Australia risks signing up to a sub-standard free trade agreement with China because the Abbott Government is more interested in the politics than in the economics of trade.
Tony Abbott is increasingly looking like a soft touch in negotiations with Australia’s trading partners.
First he accepted an agreement with Korea which included Investor State Dispute Settlement provisions – opening the Australian Government to compensation claims by Korean investors for changes in local policies.
Then he signed a deal with Japan which managed to disappoint just about every sector of Australia’s agriculture industry.
Now Mr Abbott has made a tactical blunder in his approach to trade negotiations with Beijing.
By setting a deadline of securing a deal this year, the Prime Minister has put Australia’s negotiators under pressure to accept a deal, any deal, at any cost.
Mr Abbott’s tactical misstep has been exposed by the news that just as he is trying to finalise a trade deal with China, Beijing has imposed punitive new tariffs on coal, Australia’s second largest export to the Chinese market.
Labor supports trade liberalisation because it drives economic growth, creates jobs and improves the living standards of Australian consumers.
But trade deals are not all made equal.
A genuinely liberalising agreement with China has the potential to deliver significant benefits to Australia.
By contrast, a poor-quality deal struck to meet a political deadline would lock in uncompetitive outcomes for Australian businesses in one of our most important markets for years to come.
It has been reported that Mr Abbott hopes to sign an FTA with China’s President Xi Jinping following the G20 summit in November.
If an agreement is announced, it will be important to look through the spin and assess its substance.
Labor believes a high-quality FTA with China should meet the following benchmarks.
On agriculture, any deal must be “New Zealand-plus” – it should ensure Australian farmers are on a competitive footing with their Kiwi counterparts under New Zealand’s FTA with China.
This will require China agreeing to eliminate or significantly reduce its tariffs on a wide range of Australian farm goods.
On industrial goods, any FTA must eliminate or significantly reduce Chinese tariffs on Australian manufactured products.
For services there need to be commitments to remove discrimination and open the Chinese market to Australian services ranging from banking and insurance to environmental and mining services.
But it needs to go further by tackling the significant impact of Chinese non-tariff barriers on Australian exporters.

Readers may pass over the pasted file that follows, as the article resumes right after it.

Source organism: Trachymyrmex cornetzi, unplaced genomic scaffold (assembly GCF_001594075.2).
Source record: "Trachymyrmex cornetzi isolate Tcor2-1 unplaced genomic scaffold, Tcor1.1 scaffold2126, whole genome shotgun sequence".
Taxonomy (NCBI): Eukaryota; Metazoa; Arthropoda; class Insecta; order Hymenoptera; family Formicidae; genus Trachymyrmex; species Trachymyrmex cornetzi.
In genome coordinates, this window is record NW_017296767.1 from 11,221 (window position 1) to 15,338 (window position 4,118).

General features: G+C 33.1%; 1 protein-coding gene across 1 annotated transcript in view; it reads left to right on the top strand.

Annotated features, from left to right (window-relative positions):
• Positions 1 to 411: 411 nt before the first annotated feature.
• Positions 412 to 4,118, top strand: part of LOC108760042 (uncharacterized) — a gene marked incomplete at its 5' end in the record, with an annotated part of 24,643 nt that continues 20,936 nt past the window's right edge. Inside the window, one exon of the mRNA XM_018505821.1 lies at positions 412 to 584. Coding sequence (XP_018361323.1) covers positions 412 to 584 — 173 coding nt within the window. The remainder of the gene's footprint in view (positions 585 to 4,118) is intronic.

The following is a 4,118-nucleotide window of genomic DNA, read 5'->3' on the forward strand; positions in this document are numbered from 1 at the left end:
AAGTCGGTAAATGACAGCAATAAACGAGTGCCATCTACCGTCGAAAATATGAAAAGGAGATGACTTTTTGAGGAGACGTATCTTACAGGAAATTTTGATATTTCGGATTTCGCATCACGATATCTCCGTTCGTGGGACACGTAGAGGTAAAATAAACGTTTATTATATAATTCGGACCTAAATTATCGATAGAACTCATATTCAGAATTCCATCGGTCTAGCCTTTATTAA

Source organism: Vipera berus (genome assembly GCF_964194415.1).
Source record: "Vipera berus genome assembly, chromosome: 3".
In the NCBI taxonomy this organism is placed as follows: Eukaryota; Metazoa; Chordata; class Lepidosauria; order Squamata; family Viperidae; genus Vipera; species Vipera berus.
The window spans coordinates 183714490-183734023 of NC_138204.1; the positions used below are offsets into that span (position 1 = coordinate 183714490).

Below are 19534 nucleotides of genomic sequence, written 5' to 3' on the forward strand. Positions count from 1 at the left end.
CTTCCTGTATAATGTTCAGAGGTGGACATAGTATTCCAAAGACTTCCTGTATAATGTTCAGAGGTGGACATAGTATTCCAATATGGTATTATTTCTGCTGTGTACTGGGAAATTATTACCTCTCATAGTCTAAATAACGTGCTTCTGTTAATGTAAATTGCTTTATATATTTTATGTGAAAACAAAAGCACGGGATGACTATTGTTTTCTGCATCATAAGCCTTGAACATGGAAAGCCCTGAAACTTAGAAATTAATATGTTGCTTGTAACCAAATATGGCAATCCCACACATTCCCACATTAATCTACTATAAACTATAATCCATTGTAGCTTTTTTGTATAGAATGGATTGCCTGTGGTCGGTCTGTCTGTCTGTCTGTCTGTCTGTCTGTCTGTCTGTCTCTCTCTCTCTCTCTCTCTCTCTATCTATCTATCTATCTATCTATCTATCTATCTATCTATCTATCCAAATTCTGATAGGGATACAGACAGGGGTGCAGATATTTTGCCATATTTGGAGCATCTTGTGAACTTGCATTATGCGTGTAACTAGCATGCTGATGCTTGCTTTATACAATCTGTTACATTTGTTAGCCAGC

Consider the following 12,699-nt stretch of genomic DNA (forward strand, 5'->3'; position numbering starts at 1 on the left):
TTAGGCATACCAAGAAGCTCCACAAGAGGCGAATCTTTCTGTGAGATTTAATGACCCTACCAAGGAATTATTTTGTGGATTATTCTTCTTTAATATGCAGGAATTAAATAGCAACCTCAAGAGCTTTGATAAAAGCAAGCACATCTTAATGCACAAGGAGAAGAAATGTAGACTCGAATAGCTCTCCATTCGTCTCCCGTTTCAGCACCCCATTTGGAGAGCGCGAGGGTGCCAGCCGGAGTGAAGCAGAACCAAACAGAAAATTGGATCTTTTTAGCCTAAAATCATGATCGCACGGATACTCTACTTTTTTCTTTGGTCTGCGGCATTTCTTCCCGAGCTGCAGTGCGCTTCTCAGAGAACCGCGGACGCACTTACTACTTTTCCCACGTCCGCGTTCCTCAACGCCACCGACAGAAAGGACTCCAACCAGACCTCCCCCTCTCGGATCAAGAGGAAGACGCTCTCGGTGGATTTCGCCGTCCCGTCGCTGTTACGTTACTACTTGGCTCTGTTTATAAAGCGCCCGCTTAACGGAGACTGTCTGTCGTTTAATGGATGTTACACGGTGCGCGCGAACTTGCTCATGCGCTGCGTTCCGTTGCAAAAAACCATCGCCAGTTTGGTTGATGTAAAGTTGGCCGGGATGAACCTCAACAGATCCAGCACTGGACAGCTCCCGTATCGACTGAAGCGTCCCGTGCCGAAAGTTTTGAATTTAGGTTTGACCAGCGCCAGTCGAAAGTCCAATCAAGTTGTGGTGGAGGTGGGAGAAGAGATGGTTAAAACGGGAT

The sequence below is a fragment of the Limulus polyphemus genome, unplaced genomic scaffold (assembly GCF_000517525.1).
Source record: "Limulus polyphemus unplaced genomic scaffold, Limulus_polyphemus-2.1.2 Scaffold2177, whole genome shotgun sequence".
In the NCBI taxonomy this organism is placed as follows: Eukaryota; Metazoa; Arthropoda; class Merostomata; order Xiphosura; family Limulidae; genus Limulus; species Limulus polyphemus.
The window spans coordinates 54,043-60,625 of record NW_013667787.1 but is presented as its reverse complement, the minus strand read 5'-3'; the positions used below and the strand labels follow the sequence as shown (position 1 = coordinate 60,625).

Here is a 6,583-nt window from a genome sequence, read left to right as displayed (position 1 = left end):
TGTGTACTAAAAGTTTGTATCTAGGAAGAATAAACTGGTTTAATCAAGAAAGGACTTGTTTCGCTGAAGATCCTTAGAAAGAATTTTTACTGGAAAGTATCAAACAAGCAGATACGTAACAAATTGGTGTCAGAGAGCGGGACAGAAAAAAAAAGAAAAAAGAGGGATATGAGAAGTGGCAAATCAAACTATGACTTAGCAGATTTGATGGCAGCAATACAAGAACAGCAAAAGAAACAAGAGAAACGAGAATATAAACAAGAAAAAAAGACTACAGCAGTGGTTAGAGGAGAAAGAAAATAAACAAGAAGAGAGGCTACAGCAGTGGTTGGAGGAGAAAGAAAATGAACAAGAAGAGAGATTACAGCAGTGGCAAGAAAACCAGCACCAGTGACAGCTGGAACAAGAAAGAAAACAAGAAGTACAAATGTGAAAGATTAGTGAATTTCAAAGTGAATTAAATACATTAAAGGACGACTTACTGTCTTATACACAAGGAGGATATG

This will require non-discriminatory application of Chinese regulations to Australian businesses compared to their Chinese competitors.
A China FTA also needs to ensure our businesses do not face unfair competition from subsidised Chinese goods – so it must not weaken Australia’s dumping, countervailing duties and safeguards arrangements.
On investment, the agreement should encourage greater flows of capital between China and Australia.
It should increase the threshold for Foreign Investment Review Board screening of Chinese investments in Australia in non-sensitive sectors to $1.078 billion (in line with the threshold for investment from the United States and New Zealand, and as agreed with Korea and Japan).
The Abbott Government should resist pressure from the Nationals to impose lower thresholds for Chinese investment in agriculture.
In return, China should ease its restrictions on Australian investments such as the regulations in its minerals sector which make it more difficult for Australian companies to develop high-quality resources in China.
There should be no Investor State Dispute Settlement provisions in any FTA with China.
Provisions on movement of people need to get the balance right between fostering employment opportunities for Australians while ensuring local businesses can secure the skills they need.
That means Australia should retain the ability to require employers to show there are local skills shortages if they wish to use temporary migration to fill positions.
FTAs negotiated by the former Labor Government reserved the right to require labour market testing for appropriate occupations and skill levels.
The Abbott Government should adopt a similar approach with China – this is sound policy and will contribute to community acceptance of an agreement which is in Australia’s long-term interests.
If Mr Abbott’s China FTA falls short of these benchmarks, it will be another case of the Prime Minister talking big only to bring home an inferior trade deal.